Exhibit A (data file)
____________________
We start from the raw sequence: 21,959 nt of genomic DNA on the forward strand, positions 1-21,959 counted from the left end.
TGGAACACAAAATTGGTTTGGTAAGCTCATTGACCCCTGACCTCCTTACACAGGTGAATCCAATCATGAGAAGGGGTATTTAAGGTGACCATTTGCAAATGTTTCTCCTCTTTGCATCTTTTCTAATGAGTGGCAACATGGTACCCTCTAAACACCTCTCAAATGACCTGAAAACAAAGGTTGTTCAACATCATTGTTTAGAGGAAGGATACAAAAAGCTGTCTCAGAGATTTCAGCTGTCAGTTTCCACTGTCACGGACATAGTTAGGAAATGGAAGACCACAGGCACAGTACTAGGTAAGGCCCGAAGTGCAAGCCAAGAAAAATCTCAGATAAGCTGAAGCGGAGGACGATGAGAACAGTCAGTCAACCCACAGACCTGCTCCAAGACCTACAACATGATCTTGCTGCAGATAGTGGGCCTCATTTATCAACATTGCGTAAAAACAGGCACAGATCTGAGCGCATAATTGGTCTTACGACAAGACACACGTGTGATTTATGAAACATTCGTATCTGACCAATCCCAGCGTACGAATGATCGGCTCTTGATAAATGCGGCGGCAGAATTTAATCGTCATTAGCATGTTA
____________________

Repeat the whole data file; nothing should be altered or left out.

We start from the raw sequence: 21,959 nt of genomic DNA on the forward strand, positions 1-21,959 counted from the left end.
TGGAACACAAAATTGGTTTGGTAAGCTCATTGACCCCTGACCTCCTTACACAGGTGAATCCAATCATGAGAAGGGGTATTTAAGGTGACCATTTGCAAATGTTTCTCCTCTTTGCATCTTTTCTAATGAGTGGCAACATGGTACCCTCTAAACACCTCTCAAATGACCTGAAAACAAAGGTTGTTCAACATCATTGTTTAGAGGAAGGATACAAAAAGCTGTCTCAGAGATTTCAGCTGTCAGTTTCCACTGTCACGGACATAGTTAGGAAATGGAAGACCACAGGCACAGTACTAGGTAAGGCCCGAAGTGCAAGCCAAGAAAAATCTCAGATAAGCTGAAGCGGAGGACGATGAGAACAGTCAGTCAACCCACAGACCTGCTCCAAGACCTACAACATGATCTTGCTGCAGATAGTGGGCCTCATTTATCAACATTGCGTAAAAACAGGCACAGATCTGAGCGCATAATTGGTCTTACGACAAGACACACGTGTGATTTATGAAACATTCGTATCTGACCAATCCCAGCGTACGAATGATCGGCTCTTGATAAATGCGGCGGCAGAATTTAATCGTCATTAGCATGTTA